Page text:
What's the point?
"For the gate is narrow and the way is hard that leads to life, and there are few who find it.-Matthew 7:14 (NRSV)
By Bishop Robert E. Hayes Jr.
Sociologists and psychologists declare many Americans neither have nor can find a purpose for their lives. A sense of direction, a singular focus, leads to a meaningful and happy life. Yet many among us persist in living pointlessly.
A lifestyle of pointless living means being in a hurry to go nowhere. The term describes lives that are a series of contradictions and conflicts.
Some people can't say what they truly want and have no idea what will bring happiness-or are helpless in obtaining it. Those people have an abundance of uncoordinated and undigested enthusiasm.
Without direction or purpose, however, enthusiasm burns itself out, yielding only disillusionment. Energies are misused, and powers are never fully realized.
A football game provides an appropriate seasonal illustration. Notice that goal line-it's the focus for the players on the field. That is their point, their reason for competing. Sometimes, my favorite team appears to run up and down the field with no clue as to why the players are there. What a difference that makes in winning or losing the game!
If you consider nothing more important than anything else, if you go in all directions at one time, and if you seek thrills instead of values, then you have arrived at pointless living.
Pointless living does not discriminate. It affects people of every age. Talking recently with a counselor for teenagers, I learned juvenile delinquency is not particularly a problem that results from poor parenting. The counselor said delinquency is primarily a result of pointless behavior-behavior without focus, which seeks excitement, and often ends in trouble.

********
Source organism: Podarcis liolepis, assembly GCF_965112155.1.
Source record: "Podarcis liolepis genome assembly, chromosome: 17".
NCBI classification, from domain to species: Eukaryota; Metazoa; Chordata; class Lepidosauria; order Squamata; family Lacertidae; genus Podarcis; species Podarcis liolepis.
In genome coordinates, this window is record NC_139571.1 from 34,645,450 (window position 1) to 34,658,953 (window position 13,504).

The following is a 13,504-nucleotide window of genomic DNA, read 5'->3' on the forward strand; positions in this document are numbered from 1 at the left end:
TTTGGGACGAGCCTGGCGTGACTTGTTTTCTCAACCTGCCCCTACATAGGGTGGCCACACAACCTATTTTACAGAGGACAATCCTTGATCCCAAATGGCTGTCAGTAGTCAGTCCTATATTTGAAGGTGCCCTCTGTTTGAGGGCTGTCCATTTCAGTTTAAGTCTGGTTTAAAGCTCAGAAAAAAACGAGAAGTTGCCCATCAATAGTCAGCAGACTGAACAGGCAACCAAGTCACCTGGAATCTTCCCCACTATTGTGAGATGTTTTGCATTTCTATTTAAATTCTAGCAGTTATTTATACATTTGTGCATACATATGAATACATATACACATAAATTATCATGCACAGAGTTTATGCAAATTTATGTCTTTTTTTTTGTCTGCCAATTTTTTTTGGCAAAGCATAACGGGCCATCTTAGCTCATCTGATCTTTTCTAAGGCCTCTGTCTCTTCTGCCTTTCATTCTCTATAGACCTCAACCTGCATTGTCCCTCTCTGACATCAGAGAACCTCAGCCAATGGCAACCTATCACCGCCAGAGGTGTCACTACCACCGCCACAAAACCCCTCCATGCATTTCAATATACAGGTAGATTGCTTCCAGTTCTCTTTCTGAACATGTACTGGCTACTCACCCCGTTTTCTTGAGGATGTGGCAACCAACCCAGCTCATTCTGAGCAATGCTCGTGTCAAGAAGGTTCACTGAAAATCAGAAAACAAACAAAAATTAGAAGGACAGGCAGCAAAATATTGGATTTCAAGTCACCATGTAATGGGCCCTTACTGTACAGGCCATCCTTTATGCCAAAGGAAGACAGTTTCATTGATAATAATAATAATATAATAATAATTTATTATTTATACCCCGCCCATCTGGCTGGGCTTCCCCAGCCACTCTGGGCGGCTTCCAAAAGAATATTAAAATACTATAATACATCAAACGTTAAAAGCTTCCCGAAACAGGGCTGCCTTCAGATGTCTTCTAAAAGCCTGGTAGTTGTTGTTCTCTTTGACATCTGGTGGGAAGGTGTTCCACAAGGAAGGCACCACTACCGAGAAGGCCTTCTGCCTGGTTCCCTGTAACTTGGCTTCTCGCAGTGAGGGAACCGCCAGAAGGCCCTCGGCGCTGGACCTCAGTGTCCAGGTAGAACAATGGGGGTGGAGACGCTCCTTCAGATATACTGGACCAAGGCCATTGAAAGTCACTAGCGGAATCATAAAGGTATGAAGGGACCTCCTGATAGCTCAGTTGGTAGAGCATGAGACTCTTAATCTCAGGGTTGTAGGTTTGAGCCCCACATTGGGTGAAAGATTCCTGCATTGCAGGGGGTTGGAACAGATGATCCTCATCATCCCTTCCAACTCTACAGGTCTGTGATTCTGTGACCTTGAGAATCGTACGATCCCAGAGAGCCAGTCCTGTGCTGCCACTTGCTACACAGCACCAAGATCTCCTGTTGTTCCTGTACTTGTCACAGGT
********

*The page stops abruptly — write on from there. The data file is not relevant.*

The same applies to adult behavior. When adults languish in pointless existence, they are more apt to seek relief and enjoyment in pursuits that often lead down wrong paths.
I am willing to go so far as to say many sins swell from lack of a central focus to guide and direct one's life.
Why we need a Savior
Jesus knew about the snares of pointless living. Much of his teaching focused on how to live purposefully.
Jesus said, "I came that you may have life, and have it abundantly" (John 10:10).
"I am the way, and the truth, and the life" (John 14:6), Jesus said. In Matthew 7:14, he speaks of the narrow gate to life.
The difficulty is not in wanting to be a follower of Christ, but in understanding there is only one road, one gate, one Savior leading us to life.
His name is Jesus!
Only Christ can pull together our conflicts and our contradictions. Only Christ can bring our distracted energies into clear spiritual focus.
The apostle Paul pointed his life toward Jesus. He wrote, "For me, to live is Christ" (Philippians 1:21) and "This one thing I do, forgetting all else. I press on toward the high calling of God in Christ Jesus" (Philippians 3:14).
In the 1730s, notorious slave trader John Newton was transformed when he took to heart a book by Thomas A. Kempis. Titled "The Imitation Christ," the book so changed his life that he penned: "Amazing grace, how sweet the sound that saved a wretch like me! I once was lost, but now am found; was blind, but now I see."
Just as Jesus calmed troubled seas, the Savior can transform turbulent, misdirected lives and calm impulses and desires.
Heading in the right direction
A customer asked a store clerk for a compass. She replied: "Do you want the kind of compass that takes you places, or do you want the one that only goes in circles?"
Some people possess compasses that send them around in circles. They repeat mistakes, encounter recurring disappointment, and conclude life is supposed to be thus. It is not! When Jesus is your spiritual compass, your life has clarity.
We need purpose in life. We need to live to the point, to know what we want and in which direction we are going. We need Christ Jesus, for he brings out the best in us.
"Oh, in the morning when I rise, in the morning when I rise, in the morning when I rise, give me Jesus. You may have all this world; give me Jesus." (African-American spiritual)
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